Sherwood Ford, Inc., Petitioner, v. National Labor Relations Board, Respondent, 710 F.2d 500 (8th Cir. 1983)

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US Court of Appeals for the Eighth Circuit - 710 F.2d 500 (8th Cir. 1983) Submitted June 14, 1983. Decided June 30, 1983

Moller, Talent, Kuelthau & Welch, Milton O. Talent, R. Michael Lowenbaum, St. Louis, Mo., for petitioner.

William R. Stewart, Deputy Asst. Gen. Counsel, William A. Lubbers, Gen. Counsel, John E. Higgins, Jr., Deputy Gen. Counsel, Robert E. Allen, Associate Gen. Counsel, Elliott Moore, Deputy Associate Gen. Counsel, N.L.R.B., Washington, D.C., for respondent.

Before ROSS and McMILLIAN, Circuit Judges, and COLLINSON,*  District Judge.


Sherwood Ford, Inc. has petitioned this court for review of an order of the National Labor Relations Board granting relief to former Sherwood Ford employee Carmen Ray, who the Board found was discharged in violation of section 8(a) (1) of the National Labor Relations Act, 29 U.S.C. § 158(a) (1) (engaging in protected concerted activity.)1  The Board has applied for enforcement of its order. See 29 U.S.C. § 160(e).

On August 11, 1981, Carmen Ray filed unfair labor practice charges against Sherwood Ford, Inc., alleging that the company had violated sections 8(a) (1) and 8(a) (3) of the Act by discriminating against her in regard to holiday pay. On September 14, 1981, a complaint was issued alleging that the company had engaged in unfair labor practices in violation of section 8(a) (1) of the Act when it discharged Ray on July 10, 1981, because she engaged in concerted activities for the purpose of collective bargaining or other mutual aid and protection of employees. After a hearing, the administrative law judge held that: (1) the charges filed by Ray adequately supported the complaint which was issued, and (2) Ray was discharged because of her protected concerted activity, of which any insubordinate language was a protected part.2  On September 30, 1982, the Board filed its decision and order affirming the rulings, findings and conclusions of the administrative law judge, and adopting, as modified, the judge's recommended order.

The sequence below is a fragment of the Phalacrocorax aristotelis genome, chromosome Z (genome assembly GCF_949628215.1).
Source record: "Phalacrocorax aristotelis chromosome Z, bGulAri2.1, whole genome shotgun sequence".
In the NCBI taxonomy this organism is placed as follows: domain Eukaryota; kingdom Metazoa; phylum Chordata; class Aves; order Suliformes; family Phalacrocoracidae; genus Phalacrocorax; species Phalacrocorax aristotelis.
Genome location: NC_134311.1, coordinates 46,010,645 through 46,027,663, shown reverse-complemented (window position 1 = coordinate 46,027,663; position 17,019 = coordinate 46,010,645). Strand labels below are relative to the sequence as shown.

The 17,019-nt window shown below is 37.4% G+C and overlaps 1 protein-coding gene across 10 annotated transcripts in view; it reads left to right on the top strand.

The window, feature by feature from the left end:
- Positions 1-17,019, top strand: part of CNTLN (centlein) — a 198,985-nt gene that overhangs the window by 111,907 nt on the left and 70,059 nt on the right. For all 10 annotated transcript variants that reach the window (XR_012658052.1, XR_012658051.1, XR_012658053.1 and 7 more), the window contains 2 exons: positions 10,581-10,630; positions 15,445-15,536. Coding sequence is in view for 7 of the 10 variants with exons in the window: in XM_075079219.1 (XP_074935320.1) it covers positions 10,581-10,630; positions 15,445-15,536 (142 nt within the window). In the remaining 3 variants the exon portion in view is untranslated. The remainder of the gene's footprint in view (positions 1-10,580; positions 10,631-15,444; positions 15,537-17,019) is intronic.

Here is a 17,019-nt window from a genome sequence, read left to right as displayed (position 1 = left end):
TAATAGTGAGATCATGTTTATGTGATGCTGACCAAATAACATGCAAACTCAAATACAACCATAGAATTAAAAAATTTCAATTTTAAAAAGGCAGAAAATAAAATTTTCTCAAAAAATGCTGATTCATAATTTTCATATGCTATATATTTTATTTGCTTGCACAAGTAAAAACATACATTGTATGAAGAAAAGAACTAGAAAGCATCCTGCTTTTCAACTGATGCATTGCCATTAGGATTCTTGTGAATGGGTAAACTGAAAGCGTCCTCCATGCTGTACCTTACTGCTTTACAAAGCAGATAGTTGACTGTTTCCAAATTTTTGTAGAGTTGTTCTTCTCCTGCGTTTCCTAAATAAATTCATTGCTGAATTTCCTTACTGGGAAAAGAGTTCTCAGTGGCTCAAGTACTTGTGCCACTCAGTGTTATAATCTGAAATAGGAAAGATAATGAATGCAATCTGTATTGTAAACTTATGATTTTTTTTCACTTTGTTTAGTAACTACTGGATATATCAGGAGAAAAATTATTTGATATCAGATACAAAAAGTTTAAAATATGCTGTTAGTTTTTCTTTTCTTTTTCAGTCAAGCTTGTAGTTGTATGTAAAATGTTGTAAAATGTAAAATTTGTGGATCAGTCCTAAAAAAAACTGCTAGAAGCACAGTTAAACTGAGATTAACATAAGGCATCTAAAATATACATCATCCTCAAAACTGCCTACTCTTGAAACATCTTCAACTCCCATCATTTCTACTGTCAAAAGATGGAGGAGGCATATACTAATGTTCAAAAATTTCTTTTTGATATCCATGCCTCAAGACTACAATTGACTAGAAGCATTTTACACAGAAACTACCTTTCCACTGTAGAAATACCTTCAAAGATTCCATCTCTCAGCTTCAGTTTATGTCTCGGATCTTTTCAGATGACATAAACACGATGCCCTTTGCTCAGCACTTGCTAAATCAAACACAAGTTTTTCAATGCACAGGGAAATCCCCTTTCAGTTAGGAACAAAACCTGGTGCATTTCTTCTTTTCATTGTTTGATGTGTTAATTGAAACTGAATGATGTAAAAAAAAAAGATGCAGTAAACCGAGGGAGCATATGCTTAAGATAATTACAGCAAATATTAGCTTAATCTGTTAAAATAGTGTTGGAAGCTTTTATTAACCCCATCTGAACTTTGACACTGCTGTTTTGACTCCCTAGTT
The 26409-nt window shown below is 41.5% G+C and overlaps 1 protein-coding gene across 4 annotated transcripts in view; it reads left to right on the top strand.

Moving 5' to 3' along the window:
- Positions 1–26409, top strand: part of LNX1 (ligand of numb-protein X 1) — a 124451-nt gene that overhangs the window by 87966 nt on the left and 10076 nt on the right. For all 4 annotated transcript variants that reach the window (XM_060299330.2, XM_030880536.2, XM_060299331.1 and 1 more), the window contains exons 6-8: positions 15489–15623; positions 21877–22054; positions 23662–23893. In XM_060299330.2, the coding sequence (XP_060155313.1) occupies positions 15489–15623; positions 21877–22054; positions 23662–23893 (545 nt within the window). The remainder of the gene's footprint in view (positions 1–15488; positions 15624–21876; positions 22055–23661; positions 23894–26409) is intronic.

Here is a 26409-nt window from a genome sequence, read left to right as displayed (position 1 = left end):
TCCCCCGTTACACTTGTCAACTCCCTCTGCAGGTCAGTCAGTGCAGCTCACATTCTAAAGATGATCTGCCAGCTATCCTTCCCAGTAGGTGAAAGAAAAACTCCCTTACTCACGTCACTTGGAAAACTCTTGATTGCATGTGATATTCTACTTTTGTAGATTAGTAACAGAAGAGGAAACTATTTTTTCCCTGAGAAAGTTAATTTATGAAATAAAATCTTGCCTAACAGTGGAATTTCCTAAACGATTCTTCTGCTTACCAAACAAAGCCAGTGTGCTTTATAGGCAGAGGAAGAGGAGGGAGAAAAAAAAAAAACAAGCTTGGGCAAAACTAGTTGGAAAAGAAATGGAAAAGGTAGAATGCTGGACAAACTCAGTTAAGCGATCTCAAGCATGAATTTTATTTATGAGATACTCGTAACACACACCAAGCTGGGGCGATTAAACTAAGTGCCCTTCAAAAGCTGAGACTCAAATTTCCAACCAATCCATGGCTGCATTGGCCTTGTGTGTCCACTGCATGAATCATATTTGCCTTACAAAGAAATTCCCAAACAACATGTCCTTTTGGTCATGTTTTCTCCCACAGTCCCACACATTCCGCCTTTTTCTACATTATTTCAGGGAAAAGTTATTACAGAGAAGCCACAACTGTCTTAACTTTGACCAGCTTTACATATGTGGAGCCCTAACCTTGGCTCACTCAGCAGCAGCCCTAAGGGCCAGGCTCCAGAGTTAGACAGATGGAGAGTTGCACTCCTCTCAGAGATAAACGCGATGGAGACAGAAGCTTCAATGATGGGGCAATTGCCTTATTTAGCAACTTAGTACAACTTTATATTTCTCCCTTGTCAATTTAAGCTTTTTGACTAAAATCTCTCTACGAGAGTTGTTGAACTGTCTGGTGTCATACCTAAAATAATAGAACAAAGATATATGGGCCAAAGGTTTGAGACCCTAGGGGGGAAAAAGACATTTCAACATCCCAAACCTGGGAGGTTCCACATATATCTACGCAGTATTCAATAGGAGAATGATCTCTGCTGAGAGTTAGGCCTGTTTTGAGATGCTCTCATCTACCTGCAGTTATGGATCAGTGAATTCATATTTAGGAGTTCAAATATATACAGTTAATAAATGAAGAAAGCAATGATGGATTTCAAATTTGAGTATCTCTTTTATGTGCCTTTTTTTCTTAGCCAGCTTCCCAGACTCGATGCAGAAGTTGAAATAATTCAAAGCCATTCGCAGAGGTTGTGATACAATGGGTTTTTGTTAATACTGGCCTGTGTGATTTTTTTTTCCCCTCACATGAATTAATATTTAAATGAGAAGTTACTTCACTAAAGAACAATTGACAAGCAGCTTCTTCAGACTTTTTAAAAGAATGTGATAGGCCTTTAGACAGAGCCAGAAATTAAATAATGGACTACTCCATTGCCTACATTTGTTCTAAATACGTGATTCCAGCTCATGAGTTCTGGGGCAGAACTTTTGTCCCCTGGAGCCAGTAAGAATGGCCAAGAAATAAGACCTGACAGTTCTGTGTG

This court must enforce the Board's order if the Board "correctly applied the law and if its findings are supported by substantial evidence in the record as a whole." NLRB v. Mark I Tune-up Centers, 691 F.2d 415, 416 (8th Cir. 1982). See Universal Camera Corp. v. NLRB, 340 U.S. 474, 71 S. Ct. 456, 95 L. Ed. 456 (1951). After carefully considering the briefs, arguments, and the entire record in the instant case, we conclude that the Board correctly applied the law and that its findings are supported by substantial evidence on the record as a whole. Accordingly, the Board's order is enforced. See 8th Cir.R. 14.


The Honorable William R. Collinson, Senior United States District Judge for the Eastern and Western Districts of Missouri, sitting by designation


See 29 U.S.C. § 160(f)


On July 10, 1981, Ray complained to her supervisor about the fact that she and the other non-union office employees were not paid for the July 4, 1981 holiday. During this conversation Ray made a statement to the effect that she was "tired of being lied to." Shortly thereafter that same day she was fired